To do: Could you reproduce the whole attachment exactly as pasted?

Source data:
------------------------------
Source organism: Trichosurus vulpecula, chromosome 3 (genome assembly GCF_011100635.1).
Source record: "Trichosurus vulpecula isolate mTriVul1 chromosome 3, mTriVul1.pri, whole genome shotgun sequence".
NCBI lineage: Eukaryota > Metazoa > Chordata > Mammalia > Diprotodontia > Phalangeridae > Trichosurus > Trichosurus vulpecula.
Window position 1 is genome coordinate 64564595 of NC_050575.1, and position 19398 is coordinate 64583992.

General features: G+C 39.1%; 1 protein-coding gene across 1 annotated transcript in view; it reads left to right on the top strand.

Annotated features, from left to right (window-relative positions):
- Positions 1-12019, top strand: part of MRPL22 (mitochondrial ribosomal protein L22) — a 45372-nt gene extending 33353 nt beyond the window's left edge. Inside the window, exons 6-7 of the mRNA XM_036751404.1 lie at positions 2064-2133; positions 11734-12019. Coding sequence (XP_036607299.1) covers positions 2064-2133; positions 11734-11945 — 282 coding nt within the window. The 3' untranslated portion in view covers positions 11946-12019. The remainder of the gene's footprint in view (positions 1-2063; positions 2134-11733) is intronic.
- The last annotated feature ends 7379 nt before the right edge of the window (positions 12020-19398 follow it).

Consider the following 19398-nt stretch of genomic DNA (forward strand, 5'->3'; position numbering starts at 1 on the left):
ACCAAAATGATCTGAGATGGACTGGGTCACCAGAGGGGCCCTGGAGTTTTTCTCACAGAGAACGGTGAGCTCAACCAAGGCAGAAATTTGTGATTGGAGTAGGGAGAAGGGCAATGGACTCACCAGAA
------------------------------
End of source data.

Source organism: Trichosurus vulpecula, chromosome 3 (genome assembly GCF_011100635.1).
Source record: "Trichosurus vulpecula isolate mTriVul1 chromosome 3, mTriVul1.pri, whole genome shotgun sequence".
NCBI lineage: Eukaryota > Metazoa > Chordata > Mammalia > Diprotodontia > Phalangeridae > Trichosurus > Trichosurus vulpecula.
Window position 1 is genome coordinate 64564595 of NC_050575.1, and position 19398 is coordinate 64583992.

General features: G+C 39.1%; 1 protein-coding gene across 1 annotated transcript in view; it reads left to right on the top strand.

Annotated features, from left to right (window-relative positions):
- Positions 1-12019, top strand: part of MRPL22 (mitochondrial ribosomal protein L22) — a 45372-nt gene extending 33353 nt beyond the window's left edge. Inside the window, exons 6-7 of the mRNA XM_036751404.1 lie at positions 2064-2133; positions 11734-12019. Coding sequence (XP_036607299.1) covers positions 2064-2133; positions 11734-11945 — 282 coding nt within the window. The 3' untranslated portion in view covers positions 11946-12019. The remainder of the gene's footprint in view (positions 1-2063; positions 2134-11733) is intronic.
- The last annotated feature ends 7379 nt before the right edge of the window (positions 12020-19398 follow it).

Consider the following 19398-nt stretch of genomic DNA (forward strand, 5'->3'; position numbering starts at 1 on the left):
ACCAAAATGATCTGAGATGGACTGGGTCACCAGAGGGGCCCTGGAGTTTTTCTCACAGAGAACGGTGAGCTCAACCAAGGCAGAAATTTGTGATTGGAGTAGGGAGAAGGGCAATGGACTCACCAGAA